The different aspects of forensic toxicology--post-mortem, human-performance, forensic urine drug testing--have numerous choices as well. Each one has to provide results that satisfy state and local statutes and, sometimes, even federal regulations. Because there are so many options and so many drugs, combined with the fact that the prevalence of the use of certain drugs varies across the country, a forensic lab in California may have a different approach to drug screening than a lab in Maine.
In the September 2007 issue of the Journal of Forensic Sciences, the official journal of the American Academy of Forensic Sciences, a paper deals with this issue as it pertains to the area of DUID. The authors state in their abstract: "There is currently no common standard of practice among forensic toxicology laboratories in the United States as to which drugs should be tested for, and at what analytical cutoff. Having some uniformity of practice among laboratories would ensure that drugs most frequently associated with driving impairment were consistently evaluated, that appropriate methods were used to screen and confirm the presence of drugs, and that more accurate data were collected on the extent of drug use among drivers." (4)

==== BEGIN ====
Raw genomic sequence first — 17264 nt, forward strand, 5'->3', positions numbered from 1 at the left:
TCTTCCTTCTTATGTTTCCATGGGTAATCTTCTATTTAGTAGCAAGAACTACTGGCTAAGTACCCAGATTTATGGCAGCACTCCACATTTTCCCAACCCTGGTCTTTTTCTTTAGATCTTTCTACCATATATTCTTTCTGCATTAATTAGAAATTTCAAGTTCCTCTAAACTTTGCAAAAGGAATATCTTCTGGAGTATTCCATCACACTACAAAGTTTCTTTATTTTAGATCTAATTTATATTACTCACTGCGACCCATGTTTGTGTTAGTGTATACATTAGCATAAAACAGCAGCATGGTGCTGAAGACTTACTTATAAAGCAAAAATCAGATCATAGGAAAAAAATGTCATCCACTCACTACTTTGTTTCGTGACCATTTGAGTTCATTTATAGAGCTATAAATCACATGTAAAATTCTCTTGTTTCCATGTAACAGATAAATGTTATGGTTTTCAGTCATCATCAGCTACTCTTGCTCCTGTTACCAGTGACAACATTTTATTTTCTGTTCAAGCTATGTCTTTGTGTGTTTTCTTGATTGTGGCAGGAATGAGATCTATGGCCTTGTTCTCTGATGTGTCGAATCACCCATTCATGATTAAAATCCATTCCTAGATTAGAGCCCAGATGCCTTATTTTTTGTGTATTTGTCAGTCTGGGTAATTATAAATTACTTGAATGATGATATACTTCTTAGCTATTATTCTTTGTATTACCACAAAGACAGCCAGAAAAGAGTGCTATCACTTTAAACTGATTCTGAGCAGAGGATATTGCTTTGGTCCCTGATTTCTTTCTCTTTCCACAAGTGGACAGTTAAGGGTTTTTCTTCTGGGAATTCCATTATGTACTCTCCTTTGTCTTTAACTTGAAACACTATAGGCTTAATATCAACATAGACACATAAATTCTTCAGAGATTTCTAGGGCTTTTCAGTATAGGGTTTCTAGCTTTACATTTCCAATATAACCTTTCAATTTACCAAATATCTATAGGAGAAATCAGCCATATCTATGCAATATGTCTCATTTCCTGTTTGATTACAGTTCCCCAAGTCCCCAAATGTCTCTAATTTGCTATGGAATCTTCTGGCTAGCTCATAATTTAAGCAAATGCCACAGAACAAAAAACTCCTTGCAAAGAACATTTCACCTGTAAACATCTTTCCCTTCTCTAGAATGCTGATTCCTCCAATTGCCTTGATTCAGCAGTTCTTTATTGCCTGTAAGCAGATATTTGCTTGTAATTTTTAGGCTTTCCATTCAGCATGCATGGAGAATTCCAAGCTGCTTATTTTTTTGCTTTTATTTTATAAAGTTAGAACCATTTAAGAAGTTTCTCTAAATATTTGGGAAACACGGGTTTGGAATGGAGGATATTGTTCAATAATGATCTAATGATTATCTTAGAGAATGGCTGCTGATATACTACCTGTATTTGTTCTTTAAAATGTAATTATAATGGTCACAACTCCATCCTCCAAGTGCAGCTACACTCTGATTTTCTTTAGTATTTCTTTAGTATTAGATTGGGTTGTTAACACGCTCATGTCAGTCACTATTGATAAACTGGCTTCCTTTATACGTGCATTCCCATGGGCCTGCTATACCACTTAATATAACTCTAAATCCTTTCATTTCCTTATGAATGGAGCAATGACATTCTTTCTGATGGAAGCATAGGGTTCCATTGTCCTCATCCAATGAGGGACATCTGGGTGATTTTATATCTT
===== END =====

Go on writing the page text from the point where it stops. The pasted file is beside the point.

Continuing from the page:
The paper also contains the results of several surveys of laboratories from around the country and proposes specific recommendations for establishing a level of standardization that is currently lacking. This is an exciting new development to a field of investigation that has its roots in ancient Greece.
For the past 14 years, Jeffrey H. Hays has enjoyed exploring forensic toxicology at the Medical Examiner's Office and Forensic Laboratory in Pinellas County, FL. Hays received his BS in Chemistry from the University of South Florida, and had 20 years' experience--15 as supervisor--in the clinical chemistry department of a 400-bed hospital in St. Petersburg, FL.